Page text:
In this week’s episode, Sascha pulled out the digital pen and visualizes the notes from the archive that grew over the past couple of episodes. You’ll see how local structures turn into entry points of new topics and how note sequences (“Folgezettel”) can be created from a messy start.
We discussed weak ties (tags) and strong ties (links) and note sequences (“Folgezettel”) in a post about Different Kinds of Ties in more detail, so if you feel you need to catch up with the jargon first, read that post and make sure to have a look at the awesome comments.
Also, if you agree that I am much prettier with facial hair, don’t hesitate to offer suggestions in the comments. Every input is welcome, as always.
In this week’s episode … lots of things have happened. There was no clear outline this time, but we further talked about the dangers of automatization and how clever apps can dumb you down.
- Our ““business”” plans: get rid of money and do this here for fun & create a community around all this knowledge work stuff.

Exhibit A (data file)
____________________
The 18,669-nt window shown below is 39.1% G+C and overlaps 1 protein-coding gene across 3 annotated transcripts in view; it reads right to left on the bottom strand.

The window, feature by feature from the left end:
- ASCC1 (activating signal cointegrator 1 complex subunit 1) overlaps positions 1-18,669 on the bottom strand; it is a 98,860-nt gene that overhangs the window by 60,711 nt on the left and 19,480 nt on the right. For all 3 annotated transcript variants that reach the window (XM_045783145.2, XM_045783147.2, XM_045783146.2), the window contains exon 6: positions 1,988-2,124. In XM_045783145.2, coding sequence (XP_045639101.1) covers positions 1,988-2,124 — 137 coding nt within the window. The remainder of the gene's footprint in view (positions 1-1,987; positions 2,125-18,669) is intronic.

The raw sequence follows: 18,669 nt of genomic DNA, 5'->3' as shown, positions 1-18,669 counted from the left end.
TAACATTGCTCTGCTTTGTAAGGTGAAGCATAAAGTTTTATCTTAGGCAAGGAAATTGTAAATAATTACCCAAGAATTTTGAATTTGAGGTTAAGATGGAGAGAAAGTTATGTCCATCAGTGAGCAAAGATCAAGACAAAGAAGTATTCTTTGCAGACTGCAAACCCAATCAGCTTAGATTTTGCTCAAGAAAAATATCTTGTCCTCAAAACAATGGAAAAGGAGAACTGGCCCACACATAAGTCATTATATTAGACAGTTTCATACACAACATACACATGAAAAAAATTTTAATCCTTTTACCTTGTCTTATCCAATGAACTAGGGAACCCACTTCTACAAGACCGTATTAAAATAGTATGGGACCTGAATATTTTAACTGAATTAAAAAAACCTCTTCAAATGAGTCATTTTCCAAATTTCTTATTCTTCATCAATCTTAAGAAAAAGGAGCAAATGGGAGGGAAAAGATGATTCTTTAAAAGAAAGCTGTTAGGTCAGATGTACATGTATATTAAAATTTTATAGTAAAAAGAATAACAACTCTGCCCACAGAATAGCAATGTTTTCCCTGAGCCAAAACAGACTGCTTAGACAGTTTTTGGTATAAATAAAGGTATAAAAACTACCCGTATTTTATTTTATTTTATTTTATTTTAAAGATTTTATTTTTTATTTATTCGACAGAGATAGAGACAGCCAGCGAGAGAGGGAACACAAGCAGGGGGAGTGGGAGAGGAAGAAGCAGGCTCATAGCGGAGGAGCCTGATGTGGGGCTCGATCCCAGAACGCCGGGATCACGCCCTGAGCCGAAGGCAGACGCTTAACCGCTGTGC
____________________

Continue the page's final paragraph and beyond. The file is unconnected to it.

- Ulysses (the popular writing app for Mac) was ripped off 😱 Danger lies everywhere for businesses and users alike. Pick your tools wisely – and as a dev, create software that doesn’t suffer from replicas.
Also, check out this book:
Matthew B. Crawford (2010): Shop Class as Soulcraft. An inquiry into the value of work, Penguin Books. (Affiliate link)
– it’s not going very deep, and the bad rep it gets on GoodReads has a point, but the inspiration for the work we do was huge! The book pointed out a lot of concepts that I can use in my Zettelkasten work and to make the upcoming Archive app great. Crawford’s models and historical interpretations are very fruitful to understand the work we all do and what’s going on in out professional lives.